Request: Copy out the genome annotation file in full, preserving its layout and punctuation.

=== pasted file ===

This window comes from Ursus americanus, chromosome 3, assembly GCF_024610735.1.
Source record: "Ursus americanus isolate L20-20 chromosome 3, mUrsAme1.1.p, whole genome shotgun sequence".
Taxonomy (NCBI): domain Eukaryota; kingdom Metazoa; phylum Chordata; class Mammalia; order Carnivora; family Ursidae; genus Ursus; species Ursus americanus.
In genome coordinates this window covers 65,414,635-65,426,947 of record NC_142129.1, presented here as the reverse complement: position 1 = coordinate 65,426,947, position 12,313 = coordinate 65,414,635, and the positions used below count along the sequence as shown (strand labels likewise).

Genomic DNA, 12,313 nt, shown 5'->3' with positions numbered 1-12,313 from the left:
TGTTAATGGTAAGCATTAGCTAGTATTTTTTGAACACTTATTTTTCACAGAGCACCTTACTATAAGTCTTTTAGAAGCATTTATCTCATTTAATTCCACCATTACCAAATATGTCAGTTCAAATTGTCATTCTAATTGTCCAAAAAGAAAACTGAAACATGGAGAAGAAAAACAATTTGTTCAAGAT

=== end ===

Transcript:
This window comes from Ursus americanus, chromosome 3, assembly GCF_024610735.1.
Source record: "Ursus americanus isolate L20-20 chromosome 3, mUrsAme1.1.p, whole genome shotgun sequence".
Taxonomy (NCBI): domain Eukaryota; kingdom Metazoa; phylum Chordata; class Mammalia; order Carnivora; family Ursidae; genus Ursus; species Ursus americanus.
In genome coordinates this window covers 65,414,635-65,426,947 of record NC_142129.1, presented here as the reverse complement: position 1 = coordinate 65,426,947, position 12,313 = coordinate 65,414,635, and the positions used below count along the sequence as shown (strand labels likewise).

Genomic DNA, 12,313 nt, shown 5'->3' with positions numbered 1-12,313 from the left:
TGTTAATGGTAAGCATTAGCTAGTATTTTTTGAACACTTATTTTTCACAGAGCACCTTACTATAAGTCTTTTAGAAGCATTTATCTCATTTAATTCCACCATTACCAAATATGTCAGTTCAAATTGTCATTCTAATTGTCCAAAAAGAAAACTGAAACATGGAGAAGAAAAACAATTTGTTCAAGAT